This wasn’t a day we ever dreamed of… even in our worst nightmares. Last Wednesday morning, our 18-year-old daughter Naomi walked to her regular Jerusalem bus stop to commute to her national service job in Beit Shemesh. As she approached the stop, a Palestinian terrorist detonated a bomb packed with nails and other shrapnel. One of the pieces flew at Naomi, hitting her, but not seriously. She felt ringing in her ears but wasn’t hurt. Naomi texted our family WhatsApp group that there’d been a bombing and she was fine.
There hadn’t been a bombing in years. I was sure she was mistaken. None of the news sites had the story, but her next text said she was in an ambulance on the way to the hospital. My wife Aliza and I met Naomi at the hospital, saw the wound wasn’t serious, and waited while she was interviewed by doctors, Shabak, the police, social workers and psychologists. After six hours, Naomi was released and we drove home, thankful that Naomi was ok.
One of my teachers, Dr. Gil Troy, sent me an email suggesting our family go out and celebrate immediately. We thought that was a great idea, and other than one daughter who was in transit to New York, we all agreed to meet in Jerusalem for a celebratory dinner. At dinner, each member of our family spoke about what they were grateful for that day. Naomi’s words of being grateful for a supportive family really hit home for all of us. The whole family quickly realized that just being ourselves was a big help to Naomi. We committed to commemorate Erev Rosh Chodesh Kislev each year together as a day to offer thanks to Hashem. Very conscious that all too many of our friends commemorate annual yahrzeits of their terror victims, we’re grateful to be able to celebrate each year.
Throughout the day, I received dozens of media requests. I wasn’t going to agree to any of them, but Aliza thought it was important that I humanize the attack for people. I had seen victim’s families provide the nation with encouragement at frightening times and wanted to try to help our country. As the day progressed, I gave interviews to countless media outlets in Israel, and as the world woke up, to outlets as far away as Brazil and Miami. As the day went on, my random thoughts coalesced and I recognized my feelings. I’d like to share them here.
I felt sad because of what had happened and angry at those who caused it. Most of all, I felt terrified. Not the terror of what could happen in the future, but of what I almost lost. Terror sweeps over me and overwhelms me. I cry and can’t breathe. It’s indescribable. I began recognizing the situation could’ve been much worse. A nail flying an inch or two higher or lower and I’d have been sitting shiva instead of offering thanks at a celebratory dinner. I’m grateful I’m celebrating instead of mourning.
My family was astounded by the kindness of the Jewish people. The nurses, doctors, family, friends and strangers all called, reached out and supported us during this horrible time. Many people see headlines about terror attacks in Israel and assume Israel isn’t a safe place. Israel is a safe country. Yes, the headlines are scary, but while one child was killed in the attack and 22 people were injured, nine million Israelis were perfectly safe. They were safe yesterday and today, and they’ll be safe tomorrow. Don’t be taken in by sensationalism, Israel is a wonderful and safe place.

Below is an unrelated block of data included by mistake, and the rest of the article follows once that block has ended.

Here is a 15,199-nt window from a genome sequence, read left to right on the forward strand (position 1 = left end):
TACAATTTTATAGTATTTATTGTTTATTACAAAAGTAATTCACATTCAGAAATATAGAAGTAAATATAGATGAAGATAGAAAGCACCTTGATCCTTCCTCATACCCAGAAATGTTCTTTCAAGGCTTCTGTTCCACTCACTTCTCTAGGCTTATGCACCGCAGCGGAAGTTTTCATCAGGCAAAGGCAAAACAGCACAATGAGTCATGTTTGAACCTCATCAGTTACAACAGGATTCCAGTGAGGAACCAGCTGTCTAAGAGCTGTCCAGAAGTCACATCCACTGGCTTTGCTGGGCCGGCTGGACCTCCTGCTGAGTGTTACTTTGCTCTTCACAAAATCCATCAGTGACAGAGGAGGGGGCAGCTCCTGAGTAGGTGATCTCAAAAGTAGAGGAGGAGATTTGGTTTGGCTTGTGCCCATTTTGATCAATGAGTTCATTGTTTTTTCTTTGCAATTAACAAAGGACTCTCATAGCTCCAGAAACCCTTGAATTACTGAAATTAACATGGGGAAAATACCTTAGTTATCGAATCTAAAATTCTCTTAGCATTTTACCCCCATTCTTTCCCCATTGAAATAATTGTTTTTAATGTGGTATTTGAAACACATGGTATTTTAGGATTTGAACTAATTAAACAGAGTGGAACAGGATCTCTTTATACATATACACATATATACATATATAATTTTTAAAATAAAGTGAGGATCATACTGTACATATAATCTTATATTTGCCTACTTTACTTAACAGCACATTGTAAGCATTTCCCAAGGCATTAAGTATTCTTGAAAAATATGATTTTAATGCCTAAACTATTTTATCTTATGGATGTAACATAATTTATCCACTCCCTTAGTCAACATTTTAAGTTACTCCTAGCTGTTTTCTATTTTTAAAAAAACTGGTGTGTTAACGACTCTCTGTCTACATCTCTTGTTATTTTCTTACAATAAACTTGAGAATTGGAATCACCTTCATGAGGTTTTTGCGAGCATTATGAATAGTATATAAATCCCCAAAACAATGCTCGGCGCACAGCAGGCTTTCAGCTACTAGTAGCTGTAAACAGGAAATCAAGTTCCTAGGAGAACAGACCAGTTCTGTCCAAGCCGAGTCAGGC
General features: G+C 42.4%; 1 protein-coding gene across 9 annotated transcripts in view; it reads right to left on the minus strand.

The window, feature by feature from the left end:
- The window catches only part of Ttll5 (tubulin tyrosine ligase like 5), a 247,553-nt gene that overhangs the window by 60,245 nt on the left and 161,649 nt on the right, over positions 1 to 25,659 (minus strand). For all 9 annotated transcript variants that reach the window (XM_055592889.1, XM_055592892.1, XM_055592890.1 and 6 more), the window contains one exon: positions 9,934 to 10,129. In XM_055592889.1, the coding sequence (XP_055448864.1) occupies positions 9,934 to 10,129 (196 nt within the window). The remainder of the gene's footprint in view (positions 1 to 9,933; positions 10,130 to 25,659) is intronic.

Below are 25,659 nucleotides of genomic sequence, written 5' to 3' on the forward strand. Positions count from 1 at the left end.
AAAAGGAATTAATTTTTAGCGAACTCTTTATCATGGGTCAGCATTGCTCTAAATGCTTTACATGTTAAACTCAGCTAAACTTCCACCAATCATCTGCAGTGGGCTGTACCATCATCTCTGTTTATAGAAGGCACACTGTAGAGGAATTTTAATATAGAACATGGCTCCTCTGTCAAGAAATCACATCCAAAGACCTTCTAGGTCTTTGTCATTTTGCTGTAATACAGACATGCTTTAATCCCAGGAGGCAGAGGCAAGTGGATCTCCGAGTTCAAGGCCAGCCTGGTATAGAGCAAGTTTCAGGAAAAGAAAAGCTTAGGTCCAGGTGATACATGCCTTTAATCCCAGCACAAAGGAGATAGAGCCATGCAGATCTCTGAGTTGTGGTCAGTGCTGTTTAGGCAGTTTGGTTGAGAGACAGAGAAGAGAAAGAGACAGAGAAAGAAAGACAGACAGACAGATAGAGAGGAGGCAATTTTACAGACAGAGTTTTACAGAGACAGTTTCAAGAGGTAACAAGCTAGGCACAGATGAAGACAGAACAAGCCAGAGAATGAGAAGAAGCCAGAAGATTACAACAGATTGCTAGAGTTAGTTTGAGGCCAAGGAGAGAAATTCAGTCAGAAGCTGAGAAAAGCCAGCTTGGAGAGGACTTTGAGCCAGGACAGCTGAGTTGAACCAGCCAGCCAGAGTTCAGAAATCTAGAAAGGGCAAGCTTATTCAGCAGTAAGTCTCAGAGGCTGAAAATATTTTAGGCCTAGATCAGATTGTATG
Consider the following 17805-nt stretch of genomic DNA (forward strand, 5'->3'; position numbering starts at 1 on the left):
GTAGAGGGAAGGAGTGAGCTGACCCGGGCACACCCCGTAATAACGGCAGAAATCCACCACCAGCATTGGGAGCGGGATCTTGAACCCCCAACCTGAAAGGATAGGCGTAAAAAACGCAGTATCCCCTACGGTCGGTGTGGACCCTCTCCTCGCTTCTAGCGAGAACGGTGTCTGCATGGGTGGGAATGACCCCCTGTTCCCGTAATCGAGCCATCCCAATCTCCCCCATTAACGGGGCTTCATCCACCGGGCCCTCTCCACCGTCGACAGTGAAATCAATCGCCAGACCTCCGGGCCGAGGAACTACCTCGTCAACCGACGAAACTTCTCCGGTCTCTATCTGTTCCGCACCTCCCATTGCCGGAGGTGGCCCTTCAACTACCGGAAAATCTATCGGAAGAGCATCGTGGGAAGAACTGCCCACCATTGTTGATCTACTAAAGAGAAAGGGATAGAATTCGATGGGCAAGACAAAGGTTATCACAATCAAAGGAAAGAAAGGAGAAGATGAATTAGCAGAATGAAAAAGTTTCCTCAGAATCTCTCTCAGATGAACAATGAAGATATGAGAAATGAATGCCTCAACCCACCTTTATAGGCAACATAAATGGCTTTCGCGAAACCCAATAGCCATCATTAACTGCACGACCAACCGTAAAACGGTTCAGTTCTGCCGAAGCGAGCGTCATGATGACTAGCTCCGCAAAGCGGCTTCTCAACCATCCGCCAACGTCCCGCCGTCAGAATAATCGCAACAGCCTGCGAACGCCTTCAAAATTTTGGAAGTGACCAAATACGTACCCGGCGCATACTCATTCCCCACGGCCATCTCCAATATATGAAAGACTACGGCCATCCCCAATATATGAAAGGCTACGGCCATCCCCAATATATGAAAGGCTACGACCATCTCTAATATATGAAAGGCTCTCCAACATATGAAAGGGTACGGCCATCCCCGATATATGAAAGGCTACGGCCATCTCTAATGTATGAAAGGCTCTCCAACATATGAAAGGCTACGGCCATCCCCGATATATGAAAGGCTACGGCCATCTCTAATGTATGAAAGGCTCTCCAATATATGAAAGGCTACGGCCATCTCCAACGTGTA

I’m grateful for the support of the Israeli and American governments. Knesset members, local government officials, the White House, congresspeople, the current American ambassador, two former American ambassadors and many of their staff all reached out. I’m grateful to my birth country of America and my home country of Israel.
I was also cognizant of the fact that there are people who planned this attack. They scouted the bus stop for days. They saw my daughter waiting there every day and aimed to kill her. These people are celebrating. The attack took expertise, training and planning. It was expensive, it took funds and support. It took a world willing to look away from Palestinian, Iranian and Qatari funding of terror. A world willing to see a small amount of terror as acceptable. The world must change, and shut the terrorists and their supporters down.
Don’t be fooled. This attack had nothing to do with occupation, a state or apartheid. Arab terror and attacks occurred before 1948 and before 1967 and continue today. These attacks are caused by antisemites who hate the Jewish people and want Jewish people dead.
Our daughter Naomi will be fine. Our family will be fine. Our people will be fine. The Jewish state will be fine. The Jewish people will grow and flourish. God will protect us and keep us safe. Our enemies will be defeated, and we will be the ones to defeat them.
After all our worries and fear, we are left with gratitude to God for allowing us to keep our Naomi and gratitude to all those who reached out to us in our time of trial. We tried responding to everyone and we’re sorry if we didn’t return every message. Your words of encouragement and comfort meant the world to me and to our family. We’ve never felt so loved and supported.
Rabbi Uri Pilichowski is a senior educator at numerous educational institutions. He is the author of three books and teaches Torah, Zionism and Israel studies around the world.
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